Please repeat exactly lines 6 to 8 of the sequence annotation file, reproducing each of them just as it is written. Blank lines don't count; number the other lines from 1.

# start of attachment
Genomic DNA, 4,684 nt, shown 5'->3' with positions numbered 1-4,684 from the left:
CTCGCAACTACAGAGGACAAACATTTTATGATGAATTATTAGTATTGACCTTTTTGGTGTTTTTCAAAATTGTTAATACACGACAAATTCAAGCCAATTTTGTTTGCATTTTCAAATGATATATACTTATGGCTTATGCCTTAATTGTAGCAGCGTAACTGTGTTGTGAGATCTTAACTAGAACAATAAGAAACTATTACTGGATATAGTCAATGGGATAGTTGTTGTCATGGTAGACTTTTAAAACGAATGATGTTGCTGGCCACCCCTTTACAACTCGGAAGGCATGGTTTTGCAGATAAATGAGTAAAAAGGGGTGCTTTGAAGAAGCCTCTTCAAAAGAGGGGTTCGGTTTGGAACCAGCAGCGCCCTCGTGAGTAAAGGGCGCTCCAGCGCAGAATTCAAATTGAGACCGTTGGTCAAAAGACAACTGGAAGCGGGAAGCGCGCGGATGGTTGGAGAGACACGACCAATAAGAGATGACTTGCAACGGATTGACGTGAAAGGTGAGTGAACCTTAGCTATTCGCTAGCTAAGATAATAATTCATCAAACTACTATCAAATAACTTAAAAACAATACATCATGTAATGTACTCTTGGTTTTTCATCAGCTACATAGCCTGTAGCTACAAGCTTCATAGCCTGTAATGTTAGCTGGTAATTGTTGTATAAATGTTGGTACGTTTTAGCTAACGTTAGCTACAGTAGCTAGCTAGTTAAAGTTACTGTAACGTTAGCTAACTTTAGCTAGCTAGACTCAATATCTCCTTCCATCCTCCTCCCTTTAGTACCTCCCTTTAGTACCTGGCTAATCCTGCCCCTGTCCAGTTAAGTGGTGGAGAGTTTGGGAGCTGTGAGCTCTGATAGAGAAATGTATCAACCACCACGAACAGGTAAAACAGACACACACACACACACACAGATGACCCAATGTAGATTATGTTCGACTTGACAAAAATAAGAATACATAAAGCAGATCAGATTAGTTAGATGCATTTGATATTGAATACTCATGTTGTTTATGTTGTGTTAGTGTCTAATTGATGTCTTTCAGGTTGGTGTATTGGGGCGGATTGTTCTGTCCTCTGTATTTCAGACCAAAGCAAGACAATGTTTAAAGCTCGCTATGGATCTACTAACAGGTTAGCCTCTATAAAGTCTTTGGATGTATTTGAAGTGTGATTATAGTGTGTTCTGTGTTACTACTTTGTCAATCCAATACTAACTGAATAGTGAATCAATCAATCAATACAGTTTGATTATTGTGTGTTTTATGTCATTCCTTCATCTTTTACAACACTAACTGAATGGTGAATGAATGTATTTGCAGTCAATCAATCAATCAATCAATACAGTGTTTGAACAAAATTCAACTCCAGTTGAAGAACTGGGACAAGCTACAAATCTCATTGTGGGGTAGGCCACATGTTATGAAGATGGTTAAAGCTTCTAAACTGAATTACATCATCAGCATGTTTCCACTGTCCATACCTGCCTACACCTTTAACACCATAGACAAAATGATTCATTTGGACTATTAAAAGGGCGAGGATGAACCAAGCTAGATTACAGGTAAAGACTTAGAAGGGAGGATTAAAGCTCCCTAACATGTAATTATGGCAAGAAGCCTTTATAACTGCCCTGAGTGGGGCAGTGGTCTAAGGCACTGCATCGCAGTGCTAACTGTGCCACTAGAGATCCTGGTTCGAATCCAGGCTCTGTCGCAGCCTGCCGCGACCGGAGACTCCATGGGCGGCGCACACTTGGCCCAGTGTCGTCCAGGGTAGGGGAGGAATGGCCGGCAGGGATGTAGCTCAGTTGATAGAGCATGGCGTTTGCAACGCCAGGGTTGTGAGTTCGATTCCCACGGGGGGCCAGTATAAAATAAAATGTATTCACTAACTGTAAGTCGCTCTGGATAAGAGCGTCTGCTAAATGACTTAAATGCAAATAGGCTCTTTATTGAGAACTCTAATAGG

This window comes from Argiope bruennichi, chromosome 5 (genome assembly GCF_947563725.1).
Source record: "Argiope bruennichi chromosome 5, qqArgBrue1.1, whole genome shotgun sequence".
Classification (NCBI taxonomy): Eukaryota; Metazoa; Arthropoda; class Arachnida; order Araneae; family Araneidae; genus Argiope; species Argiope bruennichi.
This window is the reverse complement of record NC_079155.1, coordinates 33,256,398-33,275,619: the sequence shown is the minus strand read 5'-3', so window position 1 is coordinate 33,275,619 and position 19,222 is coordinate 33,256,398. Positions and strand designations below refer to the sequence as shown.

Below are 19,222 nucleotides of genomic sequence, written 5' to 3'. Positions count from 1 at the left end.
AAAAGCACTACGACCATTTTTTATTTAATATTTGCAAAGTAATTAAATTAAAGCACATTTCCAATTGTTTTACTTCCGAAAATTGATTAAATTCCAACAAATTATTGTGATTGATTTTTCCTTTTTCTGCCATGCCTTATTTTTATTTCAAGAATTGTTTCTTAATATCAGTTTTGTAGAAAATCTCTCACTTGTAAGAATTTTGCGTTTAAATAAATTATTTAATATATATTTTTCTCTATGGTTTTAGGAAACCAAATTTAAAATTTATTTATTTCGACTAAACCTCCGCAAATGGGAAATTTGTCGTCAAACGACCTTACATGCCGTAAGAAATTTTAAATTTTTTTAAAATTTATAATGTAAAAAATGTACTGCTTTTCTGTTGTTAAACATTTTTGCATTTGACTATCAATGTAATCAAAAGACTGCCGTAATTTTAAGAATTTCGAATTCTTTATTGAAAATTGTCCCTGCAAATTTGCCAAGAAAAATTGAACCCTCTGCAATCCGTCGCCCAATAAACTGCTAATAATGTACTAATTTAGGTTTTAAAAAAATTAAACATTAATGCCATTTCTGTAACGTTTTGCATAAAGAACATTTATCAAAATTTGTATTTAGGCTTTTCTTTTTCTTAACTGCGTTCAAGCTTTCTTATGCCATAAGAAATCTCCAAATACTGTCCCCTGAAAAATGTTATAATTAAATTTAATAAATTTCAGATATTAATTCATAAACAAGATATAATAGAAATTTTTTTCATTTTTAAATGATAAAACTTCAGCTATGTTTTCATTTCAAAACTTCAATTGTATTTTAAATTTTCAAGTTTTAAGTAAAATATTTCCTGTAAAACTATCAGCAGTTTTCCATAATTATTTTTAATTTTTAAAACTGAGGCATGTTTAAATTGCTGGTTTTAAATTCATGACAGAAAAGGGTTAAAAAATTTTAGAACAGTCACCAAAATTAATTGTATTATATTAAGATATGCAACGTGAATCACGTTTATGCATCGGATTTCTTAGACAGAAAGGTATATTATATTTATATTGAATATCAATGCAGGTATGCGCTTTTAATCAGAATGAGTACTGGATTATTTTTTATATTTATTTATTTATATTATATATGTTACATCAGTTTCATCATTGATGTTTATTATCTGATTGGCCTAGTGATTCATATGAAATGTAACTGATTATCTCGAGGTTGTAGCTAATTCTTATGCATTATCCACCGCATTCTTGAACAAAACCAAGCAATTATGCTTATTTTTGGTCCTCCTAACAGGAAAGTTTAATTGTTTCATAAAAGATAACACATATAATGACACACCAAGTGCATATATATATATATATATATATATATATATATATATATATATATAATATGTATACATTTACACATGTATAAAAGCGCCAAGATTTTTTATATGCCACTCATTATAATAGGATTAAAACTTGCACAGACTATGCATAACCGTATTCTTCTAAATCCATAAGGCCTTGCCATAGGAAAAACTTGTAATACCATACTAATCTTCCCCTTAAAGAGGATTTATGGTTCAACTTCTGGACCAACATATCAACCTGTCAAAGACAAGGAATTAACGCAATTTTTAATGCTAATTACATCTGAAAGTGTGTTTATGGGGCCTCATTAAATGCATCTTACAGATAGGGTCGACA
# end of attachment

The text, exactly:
This window is the reverse complement of record NC_079155.1, coordinates 33,256,398-33,275,619: the sequence shown is the minus strand read 5'-3', so window position 1 is coordinate 33,275,619 and position 19,222 is coordinate 33,256,398. Positions and strand designations below refer to the sequence as shown.

Below are 19,222 nucleotides of genomic sequence, written 5' to 3'. Positions count from 1 at the left end.
AAAAGCACTACGACCATTTTTTATTTAATATTTGCAAAGTAATTAAATTAAAGCACATTTCCAATTGTTTTACTTCCGAAAATTGATTAAATTCCAACAAATTATTGTGATTGATTTTTCCTTTTTCTGCCATGCCTTATTTTTATTTCAAGAATTGTTTCTTAATATCAGTTTTGTAGAAAATCTCTCACTTGTAAGAATTTTGCGTTTAAATAAATTATTTAATATATATTTTTCTCTATGGTTTTAGGAAACCAAATTTAAAATTTATTTATTTCGACTAAACCTCCGCAAATGGGAAATTTGTCGTCAAACGACCTTACATGCCGTAAGAAATTTTAAATTTTTTTAAAATTTATAATGTAAAAAATGTACTGCTTTTCTGTTGTTAAACATTTTTGCATTTGACTATCAATGTAATCAAAAGACTGCCGTAATTTTAAGAATTTCGAATTCTTTATTGAAAATTGTCCCTGCAAATTTGCCAAGAAAAATTGAACCCTCTGCAATCCGTCGCCCAATAAACTGCTAATAATGTACTAATTTAGGTTTTAAAAAAATTAAACATTAATGCCATTTCTGTAACGTTTTGCATAAAGAACATTTATCAAAATTTGTATTTAGGCTTTTCTTTTTCTTAACTGCGTTCAAGCTTTCTTATGCCATAAGAAATCTCCAAATACTGTCCCCTGAAAAATGTTATAATTAAATTTAATAAATTTCAGATATTAATTCATAAACAAGATATAATAGAAATTTTTTTCATTTTTAAATGATAAAACTTCAGCTATGTTTTCATTTCAAAACTTCAATTGTATTTTAAATTTTCAAGTTTTAAGTAAAATATTTCCTGTAAAACTATCAGCAGTTTTCCATAATTATTTTTAATTTTTAAAACTGAGGCATGTTTAAATTGCTGGTTTTAAATTCATGACAGAAAAGGGTTAAAAAATTTTAGAACAGTCACCAAAATTAATTGTATTATATTAAGATATGCAACGTGAATCACGTTTATGCATCGGATTTCTTAGACAGAAAGGTATATTATATTTATATTGAATATCAATGCAGGTATGCGCTTTTAATCAGAATGAGTACTGGATTATTTTTTATATTTATTTATTTATATTATATATGTTACATCAGTTTCATCATTGATGTTTATTATCTGATTGGCCTAGTGATTCATATGAAATGTAACTGATTATCTCGAGGTTGTAGCTAATTCTTATGCATTATCCACCGCATTCTTGAACAAAACCAAGCAATTATGCTTATTTTTGGTCCTCCTAACAGGAAAGTTTAATTGTTTCATAAAAGATAACACATATAATGACACACCAAGTGCATATATATATATATATATATATATATATATATATATATATATATAATATGTATACATTTACACATGTATAAAAGCGCCAAGATTTTTTATATGCCACTCATTATAATAGGATTAAAACTTGCACAGACTATGCATAACCGTATTCTTCTAAATCCATAAGGCCTTGCCATAGGAAAAACTTGTAATACCATACTAATCTTCCCCTTAAAGAGGATTTATGGTTCAACTTCTGGACCAACATATCAACCTGTCAAAGACAAGGAATTAACGCAATTTTTAATGCTAATTACATCTGAAAGTGTGTTTATGGGGCCTCATTAAATGCATCTTACAGATAGGGTCGACA